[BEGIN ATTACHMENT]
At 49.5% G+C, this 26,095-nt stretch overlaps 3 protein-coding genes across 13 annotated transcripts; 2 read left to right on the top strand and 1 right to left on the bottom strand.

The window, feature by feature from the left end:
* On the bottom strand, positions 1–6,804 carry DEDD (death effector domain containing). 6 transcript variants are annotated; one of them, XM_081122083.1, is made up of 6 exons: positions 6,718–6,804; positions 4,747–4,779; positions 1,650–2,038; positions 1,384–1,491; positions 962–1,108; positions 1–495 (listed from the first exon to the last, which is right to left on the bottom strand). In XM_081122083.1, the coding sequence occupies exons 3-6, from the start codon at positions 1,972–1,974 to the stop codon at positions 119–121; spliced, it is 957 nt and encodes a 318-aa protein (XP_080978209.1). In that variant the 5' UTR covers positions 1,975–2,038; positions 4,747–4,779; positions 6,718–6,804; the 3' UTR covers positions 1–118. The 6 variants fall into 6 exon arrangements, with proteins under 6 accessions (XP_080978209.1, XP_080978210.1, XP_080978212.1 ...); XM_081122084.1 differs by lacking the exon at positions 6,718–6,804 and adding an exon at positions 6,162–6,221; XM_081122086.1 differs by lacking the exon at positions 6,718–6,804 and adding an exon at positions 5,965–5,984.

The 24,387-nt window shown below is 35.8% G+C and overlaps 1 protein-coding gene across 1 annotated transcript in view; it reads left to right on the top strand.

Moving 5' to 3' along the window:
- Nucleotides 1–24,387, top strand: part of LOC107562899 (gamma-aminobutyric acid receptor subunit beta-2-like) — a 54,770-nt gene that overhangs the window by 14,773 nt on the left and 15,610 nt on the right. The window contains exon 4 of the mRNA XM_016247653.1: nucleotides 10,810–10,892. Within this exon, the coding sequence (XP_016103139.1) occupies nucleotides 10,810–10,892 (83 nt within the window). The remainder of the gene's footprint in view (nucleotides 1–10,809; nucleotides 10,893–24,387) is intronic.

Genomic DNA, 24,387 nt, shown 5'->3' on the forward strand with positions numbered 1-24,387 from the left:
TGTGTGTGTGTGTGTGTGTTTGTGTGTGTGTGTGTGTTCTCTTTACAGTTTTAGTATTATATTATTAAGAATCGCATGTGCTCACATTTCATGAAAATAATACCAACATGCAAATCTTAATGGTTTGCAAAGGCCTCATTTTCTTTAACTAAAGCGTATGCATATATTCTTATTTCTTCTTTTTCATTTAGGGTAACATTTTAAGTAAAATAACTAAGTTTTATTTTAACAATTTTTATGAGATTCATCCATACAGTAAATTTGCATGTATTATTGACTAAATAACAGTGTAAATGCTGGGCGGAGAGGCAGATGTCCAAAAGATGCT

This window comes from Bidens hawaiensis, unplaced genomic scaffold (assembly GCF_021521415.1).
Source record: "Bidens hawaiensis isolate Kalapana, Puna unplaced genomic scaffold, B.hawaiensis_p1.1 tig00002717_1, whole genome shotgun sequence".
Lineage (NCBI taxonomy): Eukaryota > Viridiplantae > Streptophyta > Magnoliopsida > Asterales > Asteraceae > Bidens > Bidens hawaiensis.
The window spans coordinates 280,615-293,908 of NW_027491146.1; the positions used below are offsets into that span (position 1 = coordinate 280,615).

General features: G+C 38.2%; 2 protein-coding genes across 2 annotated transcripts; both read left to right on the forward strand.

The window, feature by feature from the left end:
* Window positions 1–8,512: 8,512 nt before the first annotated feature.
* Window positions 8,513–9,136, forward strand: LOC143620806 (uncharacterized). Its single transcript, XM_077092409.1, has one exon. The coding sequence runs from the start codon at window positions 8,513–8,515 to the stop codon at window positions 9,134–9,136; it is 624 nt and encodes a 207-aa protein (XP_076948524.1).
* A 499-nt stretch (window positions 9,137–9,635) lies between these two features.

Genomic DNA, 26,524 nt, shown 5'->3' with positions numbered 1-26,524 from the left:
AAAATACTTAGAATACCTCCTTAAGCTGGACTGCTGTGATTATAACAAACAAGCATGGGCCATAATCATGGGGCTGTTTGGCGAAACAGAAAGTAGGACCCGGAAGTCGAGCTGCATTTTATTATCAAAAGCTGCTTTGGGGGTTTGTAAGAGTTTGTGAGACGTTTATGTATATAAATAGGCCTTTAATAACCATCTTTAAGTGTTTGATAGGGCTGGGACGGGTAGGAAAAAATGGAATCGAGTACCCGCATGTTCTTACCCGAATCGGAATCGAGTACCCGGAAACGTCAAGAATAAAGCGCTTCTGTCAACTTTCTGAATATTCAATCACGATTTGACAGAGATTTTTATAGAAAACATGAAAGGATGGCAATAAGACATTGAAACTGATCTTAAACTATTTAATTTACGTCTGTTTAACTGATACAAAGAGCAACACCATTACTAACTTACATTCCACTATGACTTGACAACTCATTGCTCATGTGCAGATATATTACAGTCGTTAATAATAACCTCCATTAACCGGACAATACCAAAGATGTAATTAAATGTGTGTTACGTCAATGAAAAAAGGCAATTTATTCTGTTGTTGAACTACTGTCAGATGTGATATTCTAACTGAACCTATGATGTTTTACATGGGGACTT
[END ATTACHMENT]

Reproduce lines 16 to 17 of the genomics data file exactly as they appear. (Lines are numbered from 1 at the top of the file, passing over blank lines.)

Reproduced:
* Window positions 8,513–9,136, forward strand: LOC143620806 (uncharacterized). Its single transcript, XM_077092409.1, has one exon. The coding sequence runs from the start codon at window positions 8,513–8,515 to the stop codon at window positions 9,134–9,136; it is 624 nt and encodes a 207-aa protein (XP_076948524.1).
* A 499-nt stretch (window positions 9,137–9,635) lies between these two features.